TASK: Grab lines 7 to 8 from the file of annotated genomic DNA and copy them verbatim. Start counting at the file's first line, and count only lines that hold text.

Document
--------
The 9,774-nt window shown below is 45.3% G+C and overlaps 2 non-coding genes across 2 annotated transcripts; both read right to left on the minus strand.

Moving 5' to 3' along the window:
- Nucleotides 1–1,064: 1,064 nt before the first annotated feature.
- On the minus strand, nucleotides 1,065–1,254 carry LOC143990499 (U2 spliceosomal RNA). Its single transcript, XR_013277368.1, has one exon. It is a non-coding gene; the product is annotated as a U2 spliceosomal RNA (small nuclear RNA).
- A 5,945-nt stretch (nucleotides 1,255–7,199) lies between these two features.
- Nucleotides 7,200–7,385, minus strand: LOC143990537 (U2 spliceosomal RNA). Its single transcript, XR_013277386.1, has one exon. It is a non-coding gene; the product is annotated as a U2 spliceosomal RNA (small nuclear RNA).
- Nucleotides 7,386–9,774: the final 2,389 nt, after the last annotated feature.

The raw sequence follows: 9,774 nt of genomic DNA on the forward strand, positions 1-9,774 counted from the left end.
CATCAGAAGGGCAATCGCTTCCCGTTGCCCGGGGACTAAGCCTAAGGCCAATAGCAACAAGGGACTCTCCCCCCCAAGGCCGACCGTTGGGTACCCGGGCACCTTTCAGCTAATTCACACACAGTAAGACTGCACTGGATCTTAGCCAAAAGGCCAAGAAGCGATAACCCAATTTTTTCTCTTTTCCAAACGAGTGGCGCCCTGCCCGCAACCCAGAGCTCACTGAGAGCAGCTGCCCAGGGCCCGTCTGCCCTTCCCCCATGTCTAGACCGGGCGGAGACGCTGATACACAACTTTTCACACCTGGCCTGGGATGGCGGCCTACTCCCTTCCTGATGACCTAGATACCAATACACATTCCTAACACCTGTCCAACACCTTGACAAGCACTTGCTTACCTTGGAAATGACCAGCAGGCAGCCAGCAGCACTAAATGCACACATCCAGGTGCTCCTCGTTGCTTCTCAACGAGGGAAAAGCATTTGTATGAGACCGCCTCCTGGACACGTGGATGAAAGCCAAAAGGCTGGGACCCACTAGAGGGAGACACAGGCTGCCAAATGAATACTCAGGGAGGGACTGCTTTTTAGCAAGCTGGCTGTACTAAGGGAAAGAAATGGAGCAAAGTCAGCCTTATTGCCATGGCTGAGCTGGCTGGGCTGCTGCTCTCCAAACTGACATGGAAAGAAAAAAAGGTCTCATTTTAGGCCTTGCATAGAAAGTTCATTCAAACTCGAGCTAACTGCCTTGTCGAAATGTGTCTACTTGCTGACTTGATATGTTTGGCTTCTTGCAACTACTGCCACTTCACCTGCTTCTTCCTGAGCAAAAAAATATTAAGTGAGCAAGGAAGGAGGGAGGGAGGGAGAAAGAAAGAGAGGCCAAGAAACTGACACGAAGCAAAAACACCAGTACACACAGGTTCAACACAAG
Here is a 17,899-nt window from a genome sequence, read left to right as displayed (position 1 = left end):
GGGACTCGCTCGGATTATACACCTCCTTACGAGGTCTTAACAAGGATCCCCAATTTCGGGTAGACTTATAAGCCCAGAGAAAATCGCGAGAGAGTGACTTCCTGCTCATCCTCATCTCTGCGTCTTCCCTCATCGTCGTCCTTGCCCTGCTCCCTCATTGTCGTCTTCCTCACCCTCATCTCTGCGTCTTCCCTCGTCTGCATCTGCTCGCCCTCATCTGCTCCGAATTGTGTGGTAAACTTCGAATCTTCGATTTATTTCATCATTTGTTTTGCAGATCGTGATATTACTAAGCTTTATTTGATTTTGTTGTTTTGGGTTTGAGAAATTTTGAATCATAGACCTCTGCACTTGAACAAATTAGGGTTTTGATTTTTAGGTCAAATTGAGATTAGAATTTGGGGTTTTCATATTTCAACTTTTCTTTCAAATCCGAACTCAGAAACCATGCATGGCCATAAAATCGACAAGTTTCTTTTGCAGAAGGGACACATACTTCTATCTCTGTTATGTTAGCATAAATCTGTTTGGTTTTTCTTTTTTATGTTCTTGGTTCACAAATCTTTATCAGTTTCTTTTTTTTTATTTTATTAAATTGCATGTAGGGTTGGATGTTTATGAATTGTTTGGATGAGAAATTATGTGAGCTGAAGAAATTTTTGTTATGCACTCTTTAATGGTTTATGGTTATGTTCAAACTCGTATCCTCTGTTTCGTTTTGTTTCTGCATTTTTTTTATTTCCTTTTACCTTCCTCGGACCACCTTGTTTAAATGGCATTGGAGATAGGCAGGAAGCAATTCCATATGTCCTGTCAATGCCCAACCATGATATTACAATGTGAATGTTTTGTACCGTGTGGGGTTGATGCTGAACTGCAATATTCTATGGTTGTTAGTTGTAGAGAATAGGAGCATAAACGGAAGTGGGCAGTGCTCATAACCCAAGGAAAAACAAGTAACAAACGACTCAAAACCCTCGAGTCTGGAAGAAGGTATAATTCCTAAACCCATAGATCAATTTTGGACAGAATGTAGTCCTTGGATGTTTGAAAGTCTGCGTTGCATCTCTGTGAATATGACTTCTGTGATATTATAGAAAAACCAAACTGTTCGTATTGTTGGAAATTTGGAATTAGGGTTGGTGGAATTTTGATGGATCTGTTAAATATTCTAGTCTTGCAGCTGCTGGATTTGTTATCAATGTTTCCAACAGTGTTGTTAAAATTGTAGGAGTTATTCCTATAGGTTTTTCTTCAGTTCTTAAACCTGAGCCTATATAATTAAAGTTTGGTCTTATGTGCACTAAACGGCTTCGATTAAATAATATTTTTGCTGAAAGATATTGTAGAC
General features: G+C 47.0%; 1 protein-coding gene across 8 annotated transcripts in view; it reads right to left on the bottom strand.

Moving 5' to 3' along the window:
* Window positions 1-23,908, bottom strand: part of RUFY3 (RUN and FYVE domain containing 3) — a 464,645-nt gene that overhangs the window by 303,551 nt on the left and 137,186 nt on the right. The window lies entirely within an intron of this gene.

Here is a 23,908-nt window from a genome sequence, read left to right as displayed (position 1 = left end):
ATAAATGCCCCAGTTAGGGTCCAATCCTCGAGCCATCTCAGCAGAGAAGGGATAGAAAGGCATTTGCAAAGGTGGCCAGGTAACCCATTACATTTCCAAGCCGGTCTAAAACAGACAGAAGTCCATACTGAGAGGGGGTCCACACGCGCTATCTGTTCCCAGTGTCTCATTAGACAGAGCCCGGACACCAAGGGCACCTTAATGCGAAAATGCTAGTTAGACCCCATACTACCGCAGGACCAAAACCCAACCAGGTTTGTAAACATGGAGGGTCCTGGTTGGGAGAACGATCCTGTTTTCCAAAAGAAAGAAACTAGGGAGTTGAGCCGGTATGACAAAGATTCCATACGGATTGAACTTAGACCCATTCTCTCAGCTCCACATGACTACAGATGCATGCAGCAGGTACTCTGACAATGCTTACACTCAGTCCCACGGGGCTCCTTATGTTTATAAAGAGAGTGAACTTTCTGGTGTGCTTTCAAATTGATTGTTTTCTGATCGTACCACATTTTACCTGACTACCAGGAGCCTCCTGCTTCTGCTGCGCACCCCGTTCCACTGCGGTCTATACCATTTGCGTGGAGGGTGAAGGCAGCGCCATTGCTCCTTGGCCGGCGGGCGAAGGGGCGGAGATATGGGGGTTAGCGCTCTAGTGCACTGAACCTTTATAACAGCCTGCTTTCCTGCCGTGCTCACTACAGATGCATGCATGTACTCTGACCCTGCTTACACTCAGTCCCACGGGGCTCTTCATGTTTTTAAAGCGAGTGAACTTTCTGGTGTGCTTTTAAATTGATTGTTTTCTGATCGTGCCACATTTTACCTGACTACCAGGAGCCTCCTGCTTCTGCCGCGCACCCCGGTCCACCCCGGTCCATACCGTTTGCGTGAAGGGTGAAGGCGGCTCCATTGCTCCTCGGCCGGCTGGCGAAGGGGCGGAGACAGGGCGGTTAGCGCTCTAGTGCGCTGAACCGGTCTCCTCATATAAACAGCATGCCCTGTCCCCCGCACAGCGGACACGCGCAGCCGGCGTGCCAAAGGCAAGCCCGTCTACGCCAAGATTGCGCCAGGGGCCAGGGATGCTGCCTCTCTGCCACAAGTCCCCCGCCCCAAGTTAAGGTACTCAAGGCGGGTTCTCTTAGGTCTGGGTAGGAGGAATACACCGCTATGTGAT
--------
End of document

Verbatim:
- Nucleotides 7,386–9,774: the final 2,389 nt, after the last annotated feature.

The raw sequence follows: 9,774 nt of genomic DNA on the forward strand, positions 1-9,774 counted from the left end.